• Often used for rapid prototyping
  • Great for low volume production
DLP resin and gears

MJF or multi-jet fusion:

  • Functional parts are made from nylon powder
  • Fusing agents are applied to the bed of nylon powder and then heat is passed over the layer to fuse the powder into form
  • Relatively quick lead time
  • Lower production costs


  • A plastic 3D printing process
  • Different colors can be applied when using this type of 3D plastic printing
  • Best for over molding or silicone rubber design
  • Prevents the need to invest in tooling early on in

Direct metal laser sintering or DMLS:

  • Great for metal part design
  • Works well within medical applications where the metal part needs to mimic an organic part (Tech Zone, 2022)

What materials can be used for 3D printing?

FDM filament +DLP resin + SLS powder

FDM (fused deposition modeling) filament comes in the form of plastic string and is processed by sending the string through a heated tube, melting the plastic along the way—this process is termed “extrusion”. The melted plastic is layered as per the desired design to create a finished component. This type of printing is appropriate for simple prototypes with relatively simple shapes; the end result usually has visible lines where the material was layered. This is also usually the least expensive 3D printing method and is the most accessible for individual or DIY consumers.

SLS (selective laser sintering) powder usually requires an industrial-grade machine to process. Powder is evenly laid down by a component akin to a windshield wiper onto a flat printer bed, and then a laser melts down the shape of the part from the powder, layer by layer. Afterwards, the surface area may appear slightly granular due to the nature of the material. More complex geometries are possible with this type of printing because the parts are surrounded by powder and no additional supports are required while printing. This method of printing can also be quite cost-effective, if done by a printing service.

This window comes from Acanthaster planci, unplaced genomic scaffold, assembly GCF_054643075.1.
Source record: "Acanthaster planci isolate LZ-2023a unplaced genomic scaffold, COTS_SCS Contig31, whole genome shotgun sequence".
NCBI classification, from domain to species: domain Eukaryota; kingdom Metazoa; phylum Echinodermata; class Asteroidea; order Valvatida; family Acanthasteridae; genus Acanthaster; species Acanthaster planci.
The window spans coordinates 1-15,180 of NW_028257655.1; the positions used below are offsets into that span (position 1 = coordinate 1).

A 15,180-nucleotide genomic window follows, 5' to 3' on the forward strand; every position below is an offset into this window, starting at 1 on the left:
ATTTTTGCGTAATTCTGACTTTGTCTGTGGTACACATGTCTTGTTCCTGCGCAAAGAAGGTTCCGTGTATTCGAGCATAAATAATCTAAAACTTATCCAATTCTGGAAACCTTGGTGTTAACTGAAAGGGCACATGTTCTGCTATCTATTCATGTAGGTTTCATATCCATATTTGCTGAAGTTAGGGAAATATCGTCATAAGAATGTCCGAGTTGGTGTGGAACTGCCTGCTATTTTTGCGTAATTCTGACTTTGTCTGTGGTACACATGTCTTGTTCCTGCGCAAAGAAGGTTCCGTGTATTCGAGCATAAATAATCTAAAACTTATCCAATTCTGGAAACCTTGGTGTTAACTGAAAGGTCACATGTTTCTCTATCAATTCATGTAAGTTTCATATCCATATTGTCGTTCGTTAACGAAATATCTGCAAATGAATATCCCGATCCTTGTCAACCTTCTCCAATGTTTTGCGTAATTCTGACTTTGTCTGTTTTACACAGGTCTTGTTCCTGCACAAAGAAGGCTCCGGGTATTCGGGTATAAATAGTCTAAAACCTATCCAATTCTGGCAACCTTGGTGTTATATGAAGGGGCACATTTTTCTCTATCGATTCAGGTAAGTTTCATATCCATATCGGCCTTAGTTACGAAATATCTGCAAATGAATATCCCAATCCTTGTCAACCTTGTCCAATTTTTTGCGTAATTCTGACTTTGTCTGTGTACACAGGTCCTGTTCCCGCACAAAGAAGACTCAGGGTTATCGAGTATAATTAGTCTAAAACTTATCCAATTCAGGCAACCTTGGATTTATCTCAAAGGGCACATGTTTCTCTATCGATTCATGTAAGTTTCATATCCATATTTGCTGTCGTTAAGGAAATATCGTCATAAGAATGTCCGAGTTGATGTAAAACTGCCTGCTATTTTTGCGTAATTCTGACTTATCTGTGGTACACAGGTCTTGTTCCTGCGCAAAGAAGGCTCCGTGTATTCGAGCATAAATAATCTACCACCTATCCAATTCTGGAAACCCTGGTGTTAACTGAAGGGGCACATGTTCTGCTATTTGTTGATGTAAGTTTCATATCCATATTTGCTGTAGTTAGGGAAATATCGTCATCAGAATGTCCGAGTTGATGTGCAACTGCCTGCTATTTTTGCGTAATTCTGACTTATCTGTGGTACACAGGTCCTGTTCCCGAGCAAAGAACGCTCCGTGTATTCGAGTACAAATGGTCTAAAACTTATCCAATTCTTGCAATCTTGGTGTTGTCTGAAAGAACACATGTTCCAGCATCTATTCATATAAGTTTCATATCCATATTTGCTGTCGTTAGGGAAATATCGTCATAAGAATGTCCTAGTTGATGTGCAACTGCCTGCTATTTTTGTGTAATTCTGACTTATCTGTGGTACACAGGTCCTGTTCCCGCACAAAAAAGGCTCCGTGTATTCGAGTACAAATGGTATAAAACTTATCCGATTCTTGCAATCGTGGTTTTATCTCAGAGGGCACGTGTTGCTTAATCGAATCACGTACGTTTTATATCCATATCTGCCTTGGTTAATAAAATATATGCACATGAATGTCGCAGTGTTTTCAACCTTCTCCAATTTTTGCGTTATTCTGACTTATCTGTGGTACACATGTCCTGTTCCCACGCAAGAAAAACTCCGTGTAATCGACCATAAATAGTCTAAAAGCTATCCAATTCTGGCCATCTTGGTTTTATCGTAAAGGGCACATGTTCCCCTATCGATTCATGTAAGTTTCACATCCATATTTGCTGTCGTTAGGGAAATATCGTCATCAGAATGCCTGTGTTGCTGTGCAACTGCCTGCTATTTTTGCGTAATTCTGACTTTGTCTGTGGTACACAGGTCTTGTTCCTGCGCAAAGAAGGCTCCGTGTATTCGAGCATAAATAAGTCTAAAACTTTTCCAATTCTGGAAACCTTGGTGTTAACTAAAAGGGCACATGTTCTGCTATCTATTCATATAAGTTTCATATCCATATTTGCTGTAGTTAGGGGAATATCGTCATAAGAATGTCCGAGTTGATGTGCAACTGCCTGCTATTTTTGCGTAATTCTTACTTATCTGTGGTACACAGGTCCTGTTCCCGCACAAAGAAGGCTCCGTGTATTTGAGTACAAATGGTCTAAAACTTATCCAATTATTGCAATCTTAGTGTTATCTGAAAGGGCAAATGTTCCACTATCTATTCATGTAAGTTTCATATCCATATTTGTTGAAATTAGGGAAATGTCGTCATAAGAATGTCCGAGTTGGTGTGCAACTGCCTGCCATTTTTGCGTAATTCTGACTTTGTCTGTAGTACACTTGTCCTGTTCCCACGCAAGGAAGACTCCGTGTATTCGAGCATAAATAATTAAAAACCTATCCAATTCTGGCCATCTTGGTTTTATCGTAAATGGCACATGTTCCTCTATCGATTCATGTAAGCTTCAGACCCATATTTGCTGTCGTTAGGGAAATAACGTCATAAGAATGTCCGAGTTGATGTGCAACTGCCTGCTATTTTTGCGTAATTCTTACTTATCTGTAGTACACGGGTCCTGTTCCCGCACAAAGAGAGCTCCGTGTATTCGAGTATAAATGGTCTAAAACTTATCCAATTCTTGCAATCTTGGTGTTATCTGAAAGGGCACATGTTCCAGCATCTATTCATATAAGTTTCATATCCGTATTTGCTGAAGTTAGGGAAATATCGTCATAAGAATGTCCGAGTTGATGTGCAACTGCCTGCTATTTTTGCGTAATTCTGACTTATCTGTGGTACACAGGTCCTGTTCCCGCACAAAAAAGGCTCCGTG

DLP (digital light processing) resin is a liquid that can be processed using desktop 3D printing machines. UV light is applied to the liquid and selectively hardens, or cures, the resin. The uncured resin then needs to be washed away after the treatment. One thing to keep in mind is that because UV light is the mechanism for creation, the parts are sensitive to prolonged exposure to sunlight or UV rays. This method of 3D printing is by far the most accurate for the most complex geometries. Also, these parts can often be applied in production due to their durability and accuracy.

At igus, we offer a range of iglide® 3D printing materials that work well for applications that require high wear-resistance or other specifications, such as food contact, chemical resistance against alcohols and oils, black and white colours, high mechanical strength, and multimaterial printing.

Why consider wear-resistant 3D printing materials?

  • The wear can be significantly lower than a regular plastic part.